Structure and Properties - Flake Graphite
Flake graphite is a crystalline allotrope of carbon with a set of unparalleled diverse properties, derived from its unique crystal structure. The layered hexagonal alignment of carbon atoms is visible in the sheet like appearance of flake graphite, every single layer of atoms being GRAPHENE. The covalent bonds demonstrate extreme levels of strength. The Van der Waals bonds are weaker bonds making it possible to break or penetrate these bonds. Given these molecular characteristics and some others, flake graphite exhibits this unique set of properties making it mostly an irreplaceable in various industries, products and applications.
As a Conductor
- Being a pure form of carbon, it is the only Non-Metallic high-performance conductor of electricity
- It is also the only Non-Metallic high-performance conductor of heat
Given the above two properties, flake graphite is the only known material occurring in a free-flowing powder form normally and is also a good conductor. It therefore is the material of choice in various applications by virtue of these properties, including Energy Storage.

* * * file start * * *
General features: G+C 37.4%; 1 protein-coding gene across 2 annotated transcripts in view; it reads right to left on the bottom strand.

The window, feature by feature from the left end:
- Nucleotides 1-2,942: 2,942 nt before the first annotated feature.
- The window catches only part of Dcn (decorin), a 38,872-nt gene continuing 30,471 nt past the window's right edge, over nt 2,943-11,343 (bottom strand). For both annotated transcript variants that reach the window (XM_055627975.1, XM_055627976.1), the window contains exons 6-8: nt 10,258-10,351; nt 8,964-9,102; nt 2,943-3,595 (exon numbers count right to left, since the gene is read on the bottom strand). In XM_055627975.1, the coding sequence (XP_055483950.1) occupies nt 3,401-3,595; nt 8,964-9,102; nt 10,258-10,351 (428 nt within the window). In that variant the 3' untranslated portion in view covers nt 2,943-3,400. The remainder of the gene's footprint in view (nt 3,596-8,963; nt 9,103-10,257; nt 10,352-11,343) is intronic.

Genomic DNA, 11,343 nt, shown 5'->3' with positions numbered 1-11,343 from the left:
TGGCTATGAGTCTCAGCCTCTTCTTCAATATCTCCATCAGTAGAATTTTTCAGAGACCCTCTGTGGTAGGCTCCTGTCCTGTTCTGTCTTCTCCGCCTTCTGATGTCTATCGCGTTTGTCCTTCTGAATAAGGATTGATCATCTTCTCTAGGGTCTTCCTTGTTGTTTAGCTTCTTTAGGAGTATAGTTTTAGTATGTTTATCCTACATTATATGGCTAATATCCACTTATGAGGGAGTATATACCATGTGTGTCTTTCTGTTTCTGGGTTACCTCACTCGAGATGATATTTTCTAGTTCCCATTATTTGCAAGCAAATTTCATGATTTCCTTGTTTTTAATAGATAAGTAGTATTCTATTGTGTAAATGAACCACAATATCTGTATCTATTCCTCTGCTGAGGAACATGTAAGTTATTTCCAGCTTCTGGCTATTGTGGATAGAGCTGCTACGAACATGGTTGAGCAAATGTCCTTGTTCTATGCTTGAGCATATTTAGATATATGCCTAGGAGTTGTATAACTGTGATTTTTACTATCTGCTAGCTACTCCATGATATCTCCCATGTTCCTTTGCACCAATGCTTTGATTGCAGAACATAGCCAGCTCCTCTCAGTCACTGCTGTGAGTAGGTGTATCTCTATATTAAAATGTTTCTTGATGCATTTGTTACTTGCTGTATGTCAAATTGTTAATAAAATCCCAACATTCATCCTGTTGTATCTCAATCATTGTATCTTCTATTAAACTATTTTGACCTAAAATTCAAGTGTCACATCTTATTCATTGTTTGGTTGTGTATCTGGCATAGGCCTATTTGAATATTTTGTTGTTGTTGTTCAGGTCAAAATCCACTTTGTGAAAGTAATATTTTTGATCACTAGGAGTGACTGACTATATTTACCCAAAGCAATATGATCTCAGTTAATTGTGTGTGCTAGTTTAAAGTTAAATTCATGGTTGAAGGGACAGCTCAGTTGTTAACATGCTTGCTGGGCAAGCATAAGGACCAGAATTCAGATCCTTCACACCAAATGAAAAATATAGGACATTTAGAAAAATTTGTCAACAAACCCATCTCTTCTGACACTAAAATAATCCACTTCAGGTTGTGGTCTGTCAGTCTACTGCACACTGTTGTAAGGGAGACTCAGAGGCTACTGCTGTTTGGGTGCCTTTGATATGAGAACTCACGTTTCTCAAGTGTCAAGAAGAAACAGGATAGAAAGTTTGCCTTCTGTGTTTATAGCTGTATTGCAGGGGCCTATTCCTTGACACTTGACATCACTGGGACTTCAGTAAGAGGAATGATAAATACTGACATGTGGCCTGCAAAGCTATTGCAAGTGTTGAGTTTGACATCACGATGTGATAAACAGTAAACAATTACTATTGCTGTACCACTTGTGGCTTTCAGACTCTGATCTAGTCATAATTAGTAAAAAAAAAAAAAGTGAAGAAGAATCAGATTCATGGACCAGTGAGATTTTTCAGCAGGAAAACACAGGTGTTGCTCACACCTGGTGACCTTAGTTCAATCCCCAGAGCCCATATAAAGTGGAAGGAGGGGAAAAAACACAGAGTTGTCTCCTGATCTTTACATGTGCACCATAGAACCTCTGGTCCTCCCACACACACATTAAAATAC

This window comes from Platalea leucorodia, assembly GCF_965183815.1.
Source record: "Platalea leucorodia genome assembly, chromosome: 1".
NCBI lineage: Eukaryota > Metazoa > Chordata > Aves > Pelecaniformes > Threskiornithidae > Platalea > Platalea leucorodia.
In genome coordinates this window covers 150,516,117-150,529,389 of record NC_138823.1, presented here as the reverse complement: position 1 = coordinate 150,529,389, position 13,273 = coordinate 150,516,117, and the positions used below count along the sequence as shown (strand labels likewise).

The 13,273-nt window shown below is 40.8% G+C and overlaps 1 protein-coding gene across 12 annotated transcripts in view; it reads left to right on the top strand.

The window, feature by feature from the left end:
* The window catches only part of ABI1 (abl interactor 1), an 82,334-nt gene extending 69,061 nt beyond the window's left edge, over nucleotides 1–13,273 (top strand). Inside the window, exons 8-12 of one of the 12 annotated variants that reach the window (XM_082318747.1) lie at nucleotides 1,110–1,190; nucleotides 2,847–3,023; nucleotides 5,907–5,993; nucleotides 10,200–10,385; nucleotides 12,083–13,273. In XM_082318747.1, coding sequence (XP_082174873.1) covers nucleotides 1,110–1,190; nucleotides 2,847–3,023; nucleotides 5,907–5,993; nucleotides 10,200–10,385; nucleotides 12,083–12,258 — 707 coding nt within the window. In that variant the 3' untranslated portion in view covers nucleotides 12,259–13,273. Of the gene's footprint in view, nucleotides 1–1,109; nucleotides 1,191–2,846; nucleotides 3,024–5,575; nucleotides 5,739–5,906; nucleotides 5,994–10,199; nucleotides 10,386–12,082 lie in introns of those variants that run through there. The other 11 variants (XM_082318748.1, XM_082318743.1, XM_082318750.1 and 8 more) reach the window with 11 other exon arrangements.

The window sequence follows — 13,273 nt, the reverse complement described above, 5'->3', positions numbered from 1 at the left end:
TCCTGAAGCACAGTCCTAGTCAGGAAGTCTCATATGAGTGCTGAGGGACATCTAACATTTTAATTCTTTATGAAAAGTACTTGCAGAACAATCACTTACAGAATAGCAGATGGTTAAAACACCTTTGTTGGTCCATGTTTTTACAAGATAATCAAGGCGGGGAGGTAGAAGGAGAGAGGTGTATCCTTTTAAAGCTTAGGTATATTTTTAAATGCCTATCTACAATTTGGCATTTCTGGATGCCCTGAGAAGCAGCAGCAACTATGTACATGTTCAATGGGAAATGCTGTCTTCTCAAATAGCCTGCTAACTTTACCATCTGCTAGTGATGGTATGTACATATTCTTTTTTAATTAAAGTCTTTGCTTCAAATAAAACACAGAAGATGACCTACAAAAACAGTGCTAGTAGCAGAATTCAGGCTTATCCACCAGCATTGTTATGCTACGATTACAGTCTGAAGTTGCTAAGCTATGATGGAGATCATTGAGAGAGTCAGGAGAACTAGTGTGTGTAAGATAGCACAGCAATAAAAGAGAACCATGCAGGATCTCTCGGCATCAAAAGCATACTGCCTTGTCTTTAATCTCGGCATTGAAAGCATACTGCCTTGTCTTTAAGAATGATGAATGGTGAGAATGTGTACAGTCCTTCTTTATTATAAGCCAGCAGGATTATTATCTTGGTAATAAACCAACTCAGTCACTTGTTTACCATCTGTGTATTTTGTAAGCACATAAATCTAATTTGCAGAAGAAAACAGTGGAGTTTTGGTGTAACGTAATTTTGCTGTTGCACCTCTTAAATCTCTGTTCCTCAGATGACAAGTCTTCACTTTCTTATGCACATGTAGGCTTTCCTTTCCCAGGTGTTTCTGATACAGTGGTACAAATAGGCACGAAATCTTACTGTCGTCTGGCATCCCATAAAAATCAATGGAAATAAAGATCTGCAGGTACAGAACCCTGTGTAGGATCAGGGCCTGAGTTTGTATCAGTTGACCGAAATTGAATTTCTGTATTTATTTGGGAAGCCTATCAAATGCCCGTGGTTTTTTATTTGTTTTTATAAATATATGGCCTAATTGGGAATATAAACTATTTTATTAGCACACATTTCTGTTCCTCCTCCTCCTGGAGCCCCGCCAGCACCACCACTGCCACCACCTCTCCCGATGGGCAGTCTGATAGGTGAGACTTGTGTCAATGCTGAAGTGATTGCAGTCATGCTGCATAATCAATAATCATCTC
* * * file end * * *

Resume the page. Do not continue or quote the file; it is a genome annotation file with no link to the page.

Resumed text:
- The mirror finish flakes of graphite align on any surface providing excellent solid state lubrication, that can sustain higher temperature as compared to petroleum based lubricants
- It is also a reflector of light, giving it a shining lustre
- Infusions of certain chemicals within the layers of flake graphite, aprocess referred to as intercalation, weakens the vertical Van der Waals bonds in crystals. This instills a property of expansion on heating, which can exceed 300 times in volume. Commonly, this is known as Expandable Graphite
Chemical & Other Properties
- With melting temperature exceeding 3000° Centigrade, flake graphite is an excellent refractory material in reducing atmosphere
- Negligible coefficient of thermal expansion, an added advantage to its refractory properties, a property exhibited by very few known materials
- Chemically inert and non-hazardous
- Low adsorption of X-rays and neurons
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